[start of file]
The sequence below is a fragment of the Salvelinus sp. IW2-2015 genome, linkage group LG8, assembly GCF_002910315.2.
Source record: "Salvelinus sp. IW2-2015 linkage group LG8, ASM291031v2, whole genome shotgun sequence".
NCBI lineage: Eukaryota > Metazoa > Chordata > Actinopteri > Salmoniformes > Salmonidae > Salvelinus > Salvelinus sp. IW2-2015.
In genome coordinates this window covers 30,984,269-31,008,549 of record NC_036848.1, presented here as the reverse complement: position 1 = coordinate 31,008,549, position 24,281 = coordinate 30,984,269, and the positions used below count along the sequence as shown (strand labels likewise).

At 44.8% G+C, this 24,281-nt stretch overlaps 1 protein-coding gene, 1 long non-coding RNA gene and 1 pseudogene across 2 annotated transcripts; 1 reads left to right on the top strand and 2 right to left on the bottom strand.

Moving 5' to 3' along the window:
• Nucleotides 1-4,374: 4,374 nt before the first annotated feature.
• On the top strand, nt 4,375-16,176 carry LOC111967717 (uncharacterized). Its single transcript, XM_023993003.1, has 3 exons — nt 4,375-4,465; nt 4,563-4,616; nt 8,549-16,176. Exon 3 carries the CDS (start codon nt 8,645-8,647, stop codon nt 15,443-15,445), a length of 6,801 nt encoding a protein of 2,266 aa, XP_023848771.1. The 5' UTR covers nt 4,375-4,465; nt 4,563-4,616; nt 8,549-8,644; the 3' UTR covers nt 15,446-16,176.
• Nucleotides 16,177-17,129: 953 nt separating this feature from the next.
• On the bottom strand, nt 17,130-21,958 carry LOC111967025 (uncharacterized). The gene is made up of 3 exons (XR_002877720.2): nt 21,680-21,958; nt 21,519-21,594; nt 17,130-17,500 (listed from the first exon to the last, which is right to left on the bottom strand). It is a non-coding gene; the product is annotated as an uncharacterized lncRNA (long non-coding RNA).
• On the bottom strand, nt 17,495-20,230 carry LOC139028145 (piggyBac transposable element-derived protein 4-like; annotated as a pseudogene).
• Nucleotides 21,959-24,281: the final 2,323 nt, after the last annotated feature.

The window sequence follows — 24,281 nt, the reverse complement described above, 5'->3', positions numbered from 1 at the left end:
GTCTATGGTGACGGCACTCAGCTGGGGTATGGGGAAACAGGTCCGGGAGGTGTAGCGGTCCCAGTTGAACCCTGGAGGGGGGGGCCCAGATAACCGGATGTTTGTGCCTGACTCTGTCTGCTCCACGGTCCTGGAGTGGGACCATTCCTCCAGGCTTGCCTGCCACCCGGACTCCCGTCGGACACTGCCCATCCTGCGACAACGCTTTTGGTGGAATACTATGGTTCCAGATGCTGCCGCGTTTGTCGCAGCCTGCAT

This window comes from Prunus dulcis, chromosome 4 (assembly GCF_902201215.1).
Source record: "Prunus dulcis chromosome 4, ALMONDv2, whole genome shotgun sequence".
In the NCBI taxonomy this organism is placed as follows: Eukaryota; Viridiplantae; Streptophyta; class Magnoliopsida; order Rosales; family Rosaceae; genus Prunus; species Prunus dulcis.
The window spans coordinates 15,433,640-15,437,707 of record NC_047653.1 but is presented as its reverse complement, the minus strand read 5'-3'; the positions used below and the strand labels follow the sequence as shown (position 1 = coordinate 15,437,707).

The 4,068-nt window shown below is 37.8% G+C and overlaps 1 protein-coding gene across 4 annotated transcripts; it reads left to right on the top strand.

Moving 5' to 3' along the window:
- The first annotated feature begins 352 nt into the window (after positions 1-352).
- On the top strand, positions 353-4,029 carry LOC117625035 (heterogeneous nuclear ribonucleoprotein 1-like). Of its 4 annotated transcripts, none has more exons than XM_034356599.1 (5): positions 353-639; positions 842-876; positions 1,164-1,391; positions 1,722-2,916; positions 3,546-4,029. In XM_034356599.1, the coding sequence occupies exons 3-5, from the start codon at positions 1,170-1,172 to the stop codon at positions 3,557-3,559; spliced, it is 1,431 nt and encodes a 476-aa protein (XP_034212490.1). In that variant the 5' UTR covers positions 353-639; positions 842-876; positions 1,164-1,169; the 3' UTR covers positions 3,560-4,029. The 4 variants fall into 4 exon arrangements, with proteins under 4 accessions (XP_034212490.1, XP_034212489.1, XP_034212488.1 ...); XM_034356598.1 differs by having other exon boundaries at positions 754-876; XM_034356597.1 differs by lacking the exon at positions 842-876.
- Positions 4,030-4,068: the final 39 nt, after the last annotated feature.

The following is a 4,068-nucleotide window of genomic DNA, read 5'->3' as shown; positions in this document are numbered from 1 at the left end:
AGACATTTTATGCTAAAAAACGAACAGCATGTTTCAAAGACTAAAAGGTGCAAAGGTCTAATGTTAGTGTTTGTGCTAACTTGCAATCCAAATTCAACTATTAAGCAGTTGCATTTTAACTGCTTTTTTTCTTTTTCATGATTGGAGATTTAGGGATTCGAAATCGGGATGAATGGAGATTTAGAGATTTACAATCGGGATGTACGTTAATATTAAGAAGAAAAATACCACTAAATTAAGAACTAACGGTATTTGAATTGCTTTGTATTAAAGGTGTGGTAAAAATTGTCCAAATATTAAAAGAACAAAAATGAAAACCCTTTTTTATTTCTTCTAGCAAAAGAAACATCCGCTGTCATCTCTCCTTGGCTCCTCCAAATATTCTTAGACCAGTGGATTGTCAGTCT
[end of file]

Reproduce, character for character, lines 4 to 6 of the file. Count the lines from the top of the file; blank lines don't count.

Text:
In genome coordinates this window covers 30,984,269-31,008,549 of record NC_036848.1, presented here as the reverse complement: position 1 = coordinate 31,008,549, position 24,281 = coordinate 30,984,269, and the positions used below count along the sequence as shown (strand labels likewise).

At 44.8% G+C, this 24,281-nt stretch overlaps 1 protein-coding gene, 1 long non-coding RNA gene and 1 pseudogene across 2 annotated transcripts; 1 reads left to right on the top strand and 2 right to left on the bottom strand.

Moving 5' to 3' along the window: